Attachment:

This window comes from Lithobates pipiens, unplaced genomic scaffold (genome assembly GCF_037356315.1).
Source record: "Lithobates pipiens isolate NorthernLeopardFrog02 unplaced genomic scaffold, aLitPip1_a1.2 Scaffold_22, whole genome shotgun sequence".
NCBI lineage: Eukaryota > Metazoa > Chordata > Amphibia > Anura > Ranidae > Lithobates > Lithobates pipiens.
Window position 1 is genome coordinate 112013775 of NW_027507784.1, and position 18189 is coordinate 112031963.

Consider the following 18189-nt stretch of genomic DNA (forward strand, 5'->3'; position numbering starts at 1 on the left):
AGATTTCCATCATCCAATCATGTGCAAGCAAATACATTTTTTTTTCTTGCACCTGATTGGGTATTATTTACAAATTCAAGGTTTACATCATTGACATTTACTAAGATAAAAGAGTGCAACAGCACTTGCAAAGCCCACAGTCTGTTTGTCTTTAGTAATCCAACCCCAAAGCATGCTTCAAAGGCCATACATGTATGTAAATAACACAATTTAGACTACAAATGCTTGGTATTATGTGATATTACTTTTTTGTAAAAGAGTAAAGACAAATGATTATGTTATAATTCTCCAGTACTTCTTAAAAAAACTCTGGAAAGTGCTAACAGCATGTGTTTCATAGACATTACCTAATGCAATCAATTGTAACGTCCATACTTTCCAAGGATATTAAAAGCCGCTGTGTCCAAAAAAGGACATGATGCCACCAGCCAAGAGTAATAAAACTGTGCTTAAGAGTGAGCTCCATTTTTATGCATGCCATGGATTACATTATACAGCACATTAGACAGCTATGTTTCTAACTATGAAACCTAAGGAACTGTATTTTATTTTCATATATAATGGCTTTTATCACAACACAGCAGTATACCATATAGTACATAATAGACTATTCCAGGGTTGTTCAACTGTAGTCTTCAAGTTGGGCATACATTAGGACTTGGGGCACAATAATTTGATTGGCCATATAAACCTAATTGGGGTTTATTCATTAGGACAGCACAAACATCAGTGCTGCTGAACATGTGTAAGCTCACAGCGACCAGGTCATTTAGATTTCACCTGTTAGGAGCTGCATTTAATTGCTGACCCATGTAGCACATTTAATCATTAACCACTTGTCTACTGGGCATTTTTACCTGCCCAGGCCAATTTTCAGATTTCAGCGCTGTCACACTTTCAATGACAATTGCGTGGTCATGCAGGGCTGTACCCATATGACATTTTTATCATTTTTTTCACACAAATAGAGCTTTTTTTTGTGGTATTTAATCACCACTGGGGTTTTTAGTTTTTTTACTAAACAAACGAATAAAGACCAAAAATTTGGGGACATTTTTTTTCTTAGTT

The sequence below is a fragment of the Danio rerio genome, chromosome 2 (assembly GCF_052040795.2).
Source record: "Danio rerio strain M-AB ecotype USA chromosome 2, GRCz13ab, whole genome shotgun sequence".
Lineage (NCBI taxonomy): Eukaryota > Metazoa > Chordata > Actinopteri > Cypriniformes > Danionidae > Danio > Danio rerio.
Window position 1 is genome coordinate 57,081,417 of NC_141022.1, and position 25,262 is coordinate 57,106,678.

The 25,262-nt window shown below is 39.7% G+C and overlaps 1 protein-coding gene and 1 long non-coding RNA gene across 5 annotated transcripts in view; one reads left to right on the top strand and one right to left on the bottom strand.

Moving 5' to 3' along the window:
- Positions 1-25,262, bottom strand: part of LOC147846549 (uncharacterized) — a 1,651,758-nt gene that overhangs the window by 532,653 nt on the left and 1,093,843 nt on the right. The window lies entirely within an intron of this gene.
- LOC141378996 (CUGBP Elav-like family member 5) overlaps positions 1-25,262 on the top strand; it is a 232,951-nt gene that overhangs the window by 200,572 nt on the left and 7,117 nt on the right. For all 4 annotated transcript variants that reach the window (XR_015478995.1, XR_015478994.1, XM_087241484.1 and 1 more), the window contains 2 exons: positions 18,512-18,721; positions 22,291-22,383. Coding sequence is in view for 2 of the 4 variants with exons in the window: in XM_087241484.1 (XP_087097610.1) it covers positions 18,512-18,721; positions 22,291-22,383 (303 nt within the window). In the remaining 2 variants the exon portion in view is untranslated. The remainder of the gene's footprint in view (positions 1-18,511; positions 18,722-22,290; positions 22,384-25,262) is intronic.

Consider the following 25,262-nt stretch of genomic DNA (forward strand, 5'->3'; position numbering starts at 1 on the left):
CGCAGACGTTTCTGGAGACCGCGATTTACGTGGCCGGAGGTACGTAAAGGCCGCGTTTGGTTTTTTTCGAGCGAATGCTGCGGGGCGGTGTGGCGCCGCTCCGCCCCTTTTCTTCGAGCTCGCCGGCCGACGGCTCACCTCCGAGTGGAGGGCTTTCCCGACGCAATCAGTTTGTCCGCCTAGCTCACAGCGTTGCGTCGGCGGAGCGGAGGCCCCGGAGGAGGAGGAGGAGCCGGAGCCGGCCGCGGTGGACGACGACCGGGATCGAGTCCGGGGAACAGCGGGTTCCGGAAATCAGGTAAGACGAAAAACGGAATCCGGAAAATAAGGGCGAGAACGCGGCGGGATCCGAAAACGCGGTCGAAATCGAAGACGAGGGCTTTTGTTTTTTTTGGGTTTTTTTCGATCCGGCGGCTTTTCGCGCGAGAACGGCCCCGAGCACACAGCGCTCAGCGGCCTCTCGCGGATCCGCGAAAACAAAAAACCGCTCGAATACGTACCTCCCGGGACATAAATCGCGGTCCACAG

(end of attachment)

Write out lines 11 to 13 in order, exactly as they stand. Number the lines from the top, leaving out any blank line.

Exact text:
The 25,262-nt window shown below is 39.7% G+C and overlaps 1 protein-coding gene and 1 long non-coding RNA gene across 5 annotated transcripts in view; one reads left to right on the top strand and one right to left on the bottom strand.

Moving 5' to 3' along the window:
- Positions 1-25,262, bottom strand: part of LOC147846549 (uncharacterized) — a 1,651,758-nt gene that overhangs the window by 532,653 nt on the left and 1,093,843 nt on the right. The window lies entirely within an intron of this gene.